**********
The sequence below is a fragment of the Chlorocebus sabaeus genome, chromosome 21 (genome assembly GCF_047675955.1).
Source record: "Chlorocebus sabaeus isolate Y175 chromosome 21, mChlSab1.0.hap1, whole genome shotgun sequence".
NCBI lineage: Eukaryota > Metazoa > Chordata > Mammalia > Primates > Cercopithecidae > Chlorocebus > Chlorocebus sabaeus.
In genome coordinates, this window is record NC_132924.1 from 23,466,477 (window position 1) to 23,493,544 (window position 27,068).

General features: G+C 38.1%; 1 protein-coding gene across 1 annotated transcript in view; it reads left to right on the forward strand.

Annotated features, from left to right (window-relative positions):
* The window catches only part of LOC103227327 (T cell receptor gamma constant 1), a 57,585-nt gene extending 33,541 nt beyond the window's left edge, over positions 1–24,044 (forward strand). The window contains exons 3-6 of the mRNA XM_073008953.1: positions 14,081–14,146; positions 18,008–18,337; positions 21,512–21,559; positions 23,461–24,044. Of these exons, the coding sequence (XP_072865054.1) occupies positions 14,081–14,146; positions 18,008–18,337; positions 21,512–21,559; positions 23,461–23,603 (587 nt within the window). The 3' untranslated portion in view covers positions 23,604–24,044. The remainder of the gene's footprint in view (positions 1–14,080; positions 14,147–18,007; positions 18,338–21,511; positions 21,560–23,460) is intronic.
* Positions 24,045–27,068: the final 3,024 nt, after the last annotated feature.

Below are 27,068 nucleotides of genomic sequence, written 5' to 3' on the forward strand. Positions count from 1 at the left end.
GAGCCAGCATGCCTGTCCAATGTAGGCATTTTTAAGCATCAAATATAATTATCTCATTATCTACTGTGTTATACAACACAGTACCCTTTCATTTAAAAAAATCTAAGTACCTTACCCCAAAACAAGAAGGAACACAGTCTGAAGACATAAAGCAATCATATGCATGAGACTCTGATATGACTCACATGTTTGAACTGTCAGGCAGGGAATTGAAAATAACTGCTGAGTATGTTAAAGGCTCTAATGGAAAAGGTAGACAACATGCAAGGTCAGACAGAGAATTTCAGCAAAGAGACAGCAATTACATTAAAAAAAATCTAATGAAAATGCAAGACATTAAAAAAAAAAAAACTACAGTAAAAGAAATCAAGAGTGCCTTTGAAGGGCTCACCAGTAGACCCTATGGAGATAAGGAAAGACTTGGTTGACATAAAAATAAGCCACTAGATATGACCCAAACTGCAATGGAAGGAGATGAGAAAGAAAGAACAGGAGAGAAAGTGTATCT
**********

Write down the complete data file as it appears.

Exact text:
The sequence below is a fragment of the Chlorocebus sabaeus genome, chromosome 21 (genome assembly GCF_047675955.1).
Source record: "Chlorocebus sabaeus isolate Y175 chromosome 21, mChlSab1.0.hap1, whole genome shotgun sequence".
NCBI lineage: Eukaryota > Metazoa > Chordata > Mammalia > Primates > Cercopithecidae > Chlorocebus > Chlorocebus sabaeus.
In genome coordinates, this window is record NC_132924.1 from 23,466,477 (window position 1) to 23,493,544 (window position 27,068).

General features: G+C 38.1%; 1 protein-coding gene across 1 annotated transcript in view; it reads left to right on the forward strand.

Annotated features, from left to right (window-relative positions):
* The window catches only part of LOC103227327 (T cell receptor gamma constant 1), a 57,585-nt gene extending 33,541 nt beyond the window's left edge, over positions 1–24,044 (forward strand). The window contains exons 3-6 of the mRNA XM_073008953.1: positions 14,081–14,146; positions 18,008–18,337; positions 21,512–21,559; positions 23,461–24,044. Of these exons, the coding sequence (XP_072865054.1) occupies positions 14,081–14,146; positions 18,008–18,337; positions 21,512–21,559; positions 23,461–23,603 (587 nt within the window). The 3' untranslated portion in view covers positions 23,604–24,044. The remainder of the gene's footprint in view (positions 1–14,080; positions 14,147–18,007; positions 18,338–21,511; positions 21,560–23,460) is intronic.
* Positions 24,045–27,068: the final 3,024 nt, after the last annotated feature.

Below are 27,068 nucleotides of genomic sequence, written 5' to 3' on the forward strand. Positions count from 1 at the left end.
GAGCCAGCATGCCTGTCCAATGTAGGCATTTTTAAGCATCAAATATAATTATCTCATTATCTACTGTGTTATACAACACAGTACCCTTTCATTTAAAAAAATCTAAGTACCTTACCCCAAAACAAGAAGGAACACAGTCTGAAGACATAAAGCAATCATATGCATGAGACTCTGATATGACTCACATGTTTGAACTGTCAGGCAGGGAATTGAAAATAACTGCTGAGTATGTTAAAGGCTCTAATGGAAAAGGTAGACAACATGCAAGGTCAGACAGAGAATTTCAGCAAAGAGACAGCAATTACATTAAAAAAAATCTAATGAAAATGCAAGACATTAAAAAAAAAAAAACTACAGTAAAAGAAATCAAGAGTGCCTTTGAAGGGCTCACCAGTAGACCCTATGGAGATAAGGAAAGACTTGGTTGACATAAAAATAAGCCACTAGATATGACCCAAACTGCAATGGAAGGAGATGAGAAAGAAAGAACAGGAGAGAAAGTGTATCT